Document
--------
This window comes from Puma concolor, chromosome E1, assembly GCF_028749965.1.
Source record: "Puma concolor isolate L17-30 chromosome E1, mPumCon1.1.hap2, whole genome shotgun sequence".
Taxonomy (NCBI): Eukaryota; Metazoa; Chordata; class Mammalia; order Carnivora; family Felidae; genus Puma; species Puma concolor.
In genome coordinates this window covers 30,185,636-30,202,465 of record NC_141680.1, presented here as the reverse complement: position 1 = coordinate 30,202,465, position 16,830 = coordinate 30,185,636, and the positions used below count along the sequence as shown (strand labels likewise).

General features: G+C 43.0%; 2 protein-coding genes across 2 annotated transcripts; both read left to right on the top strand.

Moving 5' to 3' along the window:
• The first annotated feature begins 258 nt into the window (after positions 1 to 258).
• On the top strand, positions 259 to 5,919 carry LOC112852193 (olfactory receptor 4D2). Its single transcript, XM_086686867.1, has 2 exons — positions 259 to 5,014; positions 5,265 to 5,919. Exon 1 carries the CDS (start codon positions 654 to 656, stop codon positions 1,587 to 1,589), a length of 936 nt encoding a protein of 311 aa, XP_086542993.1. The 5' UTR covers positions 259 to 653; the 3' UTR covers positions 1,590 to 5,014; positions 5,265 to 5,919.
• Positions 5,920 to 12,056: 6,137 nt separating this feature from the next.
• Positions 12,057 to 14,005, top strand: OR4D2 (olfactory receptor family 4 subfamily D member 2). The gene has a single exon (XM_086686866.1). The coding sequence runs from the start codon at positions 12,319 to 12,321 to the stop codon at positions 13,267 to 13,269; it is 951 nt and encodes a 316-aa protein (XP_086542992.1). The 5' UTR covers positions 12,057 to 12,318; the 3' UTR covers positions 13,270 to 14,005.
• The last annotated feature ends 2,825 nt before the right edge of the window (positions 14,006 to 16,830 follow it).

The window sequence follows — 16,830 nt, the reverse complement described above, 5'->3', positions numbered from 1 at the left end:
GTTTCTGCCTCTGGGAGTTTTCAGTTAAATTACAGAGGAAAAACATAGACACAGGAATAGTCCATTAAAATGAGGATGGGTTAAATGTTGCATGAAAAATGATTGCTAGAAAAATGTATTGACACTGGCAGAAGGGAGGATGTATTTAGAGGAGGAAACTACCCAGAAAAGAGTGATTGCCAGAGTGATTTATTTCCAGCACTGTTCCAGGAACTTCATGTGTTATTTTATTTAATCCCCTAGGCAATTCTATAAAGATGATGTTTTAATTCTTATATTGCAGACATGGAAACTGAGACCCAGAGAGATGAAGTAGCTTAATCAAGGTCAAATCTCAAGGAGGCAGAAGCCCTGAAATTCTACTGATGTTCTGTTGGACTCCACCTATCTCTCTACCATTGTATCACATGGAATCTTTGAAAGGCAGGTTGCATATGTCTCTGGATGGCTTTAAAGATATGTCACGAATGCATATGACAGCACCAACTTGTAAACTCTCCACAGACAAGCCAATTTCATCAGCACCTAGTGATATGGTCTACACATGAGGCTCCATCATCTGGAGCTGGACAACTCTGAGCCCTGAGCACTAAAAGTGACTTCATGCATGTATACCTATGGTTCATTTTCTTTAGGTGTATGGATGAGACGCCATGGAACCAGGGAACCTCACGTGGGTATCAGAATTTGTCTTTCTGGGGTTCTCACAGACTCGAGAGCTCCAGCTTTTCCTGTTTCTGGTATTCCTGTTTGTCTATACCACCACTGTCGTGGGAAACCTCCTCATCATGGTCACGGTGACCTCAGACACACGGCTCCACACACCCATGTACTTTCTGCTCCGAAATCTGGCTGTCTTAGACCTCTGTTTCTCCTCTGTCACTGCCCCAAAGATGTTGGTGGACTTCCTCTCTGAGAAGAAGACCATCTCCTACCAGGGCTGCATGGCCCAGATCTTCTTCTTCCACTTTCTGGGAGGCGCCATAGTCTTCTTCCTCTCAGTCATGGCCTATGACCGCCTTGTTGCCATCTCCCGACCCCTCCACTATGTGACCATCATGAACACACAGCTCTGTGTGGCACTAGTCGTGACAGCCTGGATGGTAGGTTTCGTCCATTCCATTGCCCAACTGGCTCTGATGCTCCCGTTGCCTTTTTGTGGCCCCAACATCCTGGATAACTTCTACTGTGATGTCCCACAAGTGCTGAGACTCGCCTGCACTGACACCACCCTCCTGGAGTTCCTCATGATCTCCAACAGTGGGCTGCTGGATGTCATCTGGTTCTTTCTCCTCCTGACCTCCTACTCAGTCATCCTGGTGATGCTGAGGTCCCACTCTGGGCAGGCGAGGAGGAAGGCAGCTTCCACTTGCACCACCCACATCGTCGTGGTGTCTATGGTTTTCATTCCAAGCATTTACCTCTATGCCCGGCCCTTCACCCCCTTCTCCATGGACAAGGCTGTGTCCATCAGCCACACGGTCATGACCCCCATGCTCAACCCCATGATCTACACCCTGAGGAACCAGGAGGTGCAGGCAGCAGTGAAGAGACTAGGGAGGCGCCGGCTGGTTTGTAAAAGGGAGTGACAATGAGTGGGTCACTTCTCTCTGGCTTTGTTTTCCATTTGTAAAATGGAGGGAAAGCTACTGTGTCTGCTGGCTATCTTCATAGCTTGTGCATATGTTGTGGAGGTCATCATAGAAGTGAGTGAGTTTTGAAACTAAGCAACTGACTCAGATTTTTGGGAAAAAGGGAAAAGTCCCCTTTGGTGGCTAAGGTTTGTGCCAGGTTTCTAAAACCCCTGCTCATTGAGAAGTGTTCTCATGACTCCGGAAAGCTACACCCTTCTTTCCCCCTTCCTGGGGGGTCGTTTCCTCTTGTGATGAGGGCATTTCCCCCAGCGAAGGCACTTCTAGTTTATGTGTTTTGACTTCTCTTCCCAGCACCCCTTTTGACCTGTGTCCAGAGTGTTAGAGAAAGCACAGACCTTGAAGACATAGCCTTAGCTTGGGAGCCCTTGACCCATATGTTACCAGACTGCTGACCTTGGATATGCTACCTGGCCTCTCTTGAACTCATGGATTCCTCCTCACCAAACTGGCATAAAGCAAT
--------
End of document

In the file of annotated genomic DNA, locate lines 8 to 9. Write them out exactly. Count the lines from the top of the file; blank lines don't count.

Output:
• On the top strand, positions 259 to 5,919 carry LOC112852193 (olfactory receptor 4D2). Its single transcript, XM_086686867.1, has 2 exons — positions 259 to 5,014; positions 5,265 to 5,919. Exon 1 carries the CDS (start codon positions 654 to 656, stop codon positions 1,587 to 1,589), a length of 936 nt encoding a protein of 311 aa, XP_086542993.1. The 5' UTR covers positions 259 to 653; the 3' UTR covers positions 1,590 to 5,014; positions 5,265 to 5,919.
• Positions 5,920 to 12,056: 6,137 nt separating this feature from the next.